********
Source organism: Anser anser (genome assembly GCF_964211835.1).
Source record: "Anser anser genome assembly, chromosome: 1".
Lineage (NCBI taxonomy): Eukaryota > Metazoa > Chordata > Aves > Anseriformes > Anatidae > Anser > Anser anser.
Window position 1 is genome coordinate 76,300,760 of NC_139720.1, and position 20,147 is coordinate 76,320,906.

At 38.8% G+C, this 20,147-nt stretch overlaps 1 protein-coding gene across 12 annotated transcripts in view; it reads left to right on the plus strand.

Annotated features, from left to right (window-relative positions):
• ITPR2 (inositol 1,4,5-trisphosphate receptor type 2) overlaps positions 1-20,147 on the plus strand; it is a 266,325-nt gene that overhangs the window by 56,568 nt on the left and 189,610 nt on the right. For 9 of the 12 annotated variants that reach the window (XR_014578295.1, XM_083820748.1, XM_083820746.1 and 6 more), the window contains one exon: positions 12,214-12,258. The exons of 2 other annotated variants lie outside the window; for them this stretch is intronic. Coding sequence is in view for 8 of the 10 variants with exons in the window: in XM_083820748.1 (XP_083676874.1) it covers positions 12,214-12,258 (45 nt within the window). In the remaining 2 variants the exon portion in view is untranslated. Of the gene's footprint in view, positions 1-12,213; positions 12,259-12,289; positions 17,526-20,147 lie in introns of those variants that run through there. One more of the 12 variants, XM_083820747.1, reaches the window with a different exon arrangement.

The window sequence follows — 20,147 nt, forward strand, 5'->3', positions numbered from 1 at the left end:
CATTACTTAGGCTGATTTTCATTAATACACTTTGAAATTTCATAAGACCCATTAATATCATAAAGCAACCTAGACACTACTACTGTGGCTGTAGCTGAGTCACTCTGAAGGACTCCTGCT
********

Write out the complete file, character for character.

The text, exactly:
Source organism: Anser anser (genome assembly GCF_964211835.1).
Source record: "Anser anser genome assembly, chromosome: 1".
Lineage (NCBI taxonomy): Eukaryota > Metazoa > Chordata > Aves > Anseriformes > Anatidae > Anser > Anser anser.
Window position 1 is genome coordinate 76,300,760 of NC_139720.1, and position 20,147 is coordinate 76,320,906.

At 38.8% G+C, this 20,147-nt stretch overlaps 1 protein-coding gene across 12 annotated transcripts in view; it reads left to right on the plus strand.

Annotated features, from left to right (window-relative positions):
• ITPR2 (inositol 1,4,5-trisphosphate receptor type 2) overlaps positions 1-20,147 on the plus strand; it is a 266,325-nt gene that overhangs the window by 56,568 nt on the left and 189,610 nt on the right. For 9 of the 12 annotated variants that reach the window (XR_014578295.1, XM_083820748.1, XM_083820746.1 and 6 more), the window contains one exon: positions 12,214-12,258. The exons of 2 other annotated variants lie outside the window; for them this stretch is intronic. Coding sequence is in view for 8 of the 10 variants with exons in the window: in XM_083820748.1 (XP_083676874.1) it covers positions 12,214-12,258 (45 nt within the window). In the remaining 2 variants the exon portion in view is untranslated. Of the gene's footprint in view, positions 1-12,213; positions 12,259-12,289; positions 17,526-20,147 lie in introns of those variants that run through there. One more of the 12 variants, XM_083820747.1, reaches the window with a different exon arrangement.

The window sequence follows — 20,147 nt, forward strand, 5'->3', positions numbered from 1 at the left end:
CATTACTTAGGCTGATTTTCATTAATACACTTTGAAATTTCATAAGACCCATTAATATCATAAAGCAACCTAGACACTACTACTGTGGCTGTAGCTGAGTCACTCTGAAGGACTCCTGCT